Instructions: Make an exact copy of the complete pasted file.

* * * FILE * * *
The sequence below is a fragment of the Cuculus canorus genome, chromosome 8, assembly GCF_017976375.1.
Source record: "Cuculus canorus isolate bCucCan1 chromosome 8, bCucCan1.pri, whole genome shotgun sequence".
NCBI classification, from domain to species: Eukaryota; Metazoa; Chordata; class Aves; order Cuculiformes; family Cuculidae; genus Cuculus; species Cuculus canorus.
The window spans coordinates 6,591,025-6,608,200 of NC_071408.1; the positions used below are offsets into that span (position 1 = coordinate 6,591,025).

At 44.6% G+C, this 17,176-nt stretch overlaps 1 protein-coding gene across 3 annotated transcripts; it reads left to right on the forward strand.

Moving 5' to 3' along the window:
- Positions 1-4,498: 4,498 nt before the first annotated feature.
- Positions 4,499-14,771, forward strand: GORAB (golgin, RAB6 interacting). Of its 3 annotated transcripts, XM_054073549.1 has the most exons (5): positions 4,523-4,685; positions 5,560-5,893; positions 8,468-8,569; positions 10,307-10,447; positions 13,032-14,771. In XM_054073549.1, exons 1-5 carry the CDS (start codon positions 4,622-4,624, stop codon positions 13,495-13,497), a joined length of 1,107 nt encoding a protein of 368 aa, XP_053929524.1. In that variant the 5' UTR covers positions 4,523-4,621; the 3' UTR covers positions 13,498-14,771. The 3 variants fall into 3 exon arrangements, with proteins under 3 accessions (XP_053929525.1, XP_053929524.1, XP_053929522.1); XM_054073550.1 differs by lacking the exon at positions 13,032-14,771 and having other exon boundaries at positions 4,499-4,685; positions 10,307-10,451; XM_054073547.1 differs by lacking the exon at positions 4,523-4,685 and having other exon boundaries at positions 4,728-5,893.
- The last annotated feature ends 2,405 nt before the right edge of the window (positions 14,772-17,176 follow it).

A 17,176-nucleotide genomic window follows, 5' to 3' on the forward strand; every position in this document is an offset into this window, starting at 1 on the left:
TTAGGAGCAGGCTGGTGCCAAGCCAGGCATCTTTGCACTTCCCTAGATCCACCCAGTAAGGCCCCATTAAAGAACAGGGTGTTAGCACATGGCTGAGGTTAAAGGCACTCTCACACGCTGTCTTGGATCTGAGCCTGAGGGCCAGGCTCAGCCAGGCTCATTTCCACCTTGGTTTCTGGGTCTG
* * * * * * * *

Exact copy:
The sequence below is a fragment of the Cuculus canorus genome, chromosome 8, assembly GCF_017976375.1.
Source record: "Cuculus canorus isolate bCucCan1 chromosome 8, bCucCan1.pri, whole genome shotgun sequence".
NCBI classification, from domain to species: Eukaryota; Metazoa; Chordata; class Aves; order Cuculiformes; family Cuculidae; genus Cuculus; species Cuculus canorus.
The window spans coordinates 6,591,025-6,608,200 of NC_071408.1; the positions used below are offsets into that span (position 1 = coordinate 6,591,025).

At 44.6% G+C, this 17,176-nt stretch overlaps 1 protein-coding gene across 3 annotated transcripts; it reads left to right on the forward strand.

Moving 5' to 3' along the window:
- Positions 1-4,498: 4,498 nt before the first annotated feature.
- Positions 4,499-14,771, forward strand: GORAB (golgin, RAB6 interacting). Of its 3 annotated transcripts, XM_054073549.1 has the most exons (5): positions 4,523-4,685; positions 5,560-5,893; positions 8,468-8,569; positions 10,307-10,447; positions 13,032-14,771. In XM_054073549.1, exons 1-5 carry the CDS (start codon positions 4,622-4,624, stop codon positions 13,495-13,497), a joined length of 1,107 nt encoding a protein of 368 aa, XP_053929524.1. In that variant the 5' UTR covers positions 4,523-4,621; the 3' UTR covers positions 13,498-14,771. The 3 variants fall into 3 exon arrangements, with proteins under 3 accessions (XP_053929525.1, XP_053929524.1, XP_053929522.1); XM_054073550.1 differs by lacking the exon at positions 13,032-14,771 and having other exon boundaries at positions 4,499-4,685; positions 10,307-10,451; XM_054073547.1 differs by lacking the exon at positions 4,523-4,685 and having other exon boundaries at positions 4,728-5,893.
- The last annotated feature ends 2,405 nt before the right edge of the window (positions 14,772-17,176 follow it).

A 17,176-nucleotide genomic window follows, 5' to 3' on the forward strand; every position in this document is an offset into this window, starting at 1 on the left:
TTAGGAGCAGGCTGGTGCCAAGCCAGGCATCTTTGCACTTCCCTAGATCCACCCAGTAAGGCCCCATTAAAGAACAGGGTGTTAGCACATGGCTGAGGTTAAAGGCACTCTCACACGCTGTCTTGGATCTGAGCCTGAGGGCCAGGCTCAGCCAGGCTCATTTCCACCTTGGTTTCTGGGTCTG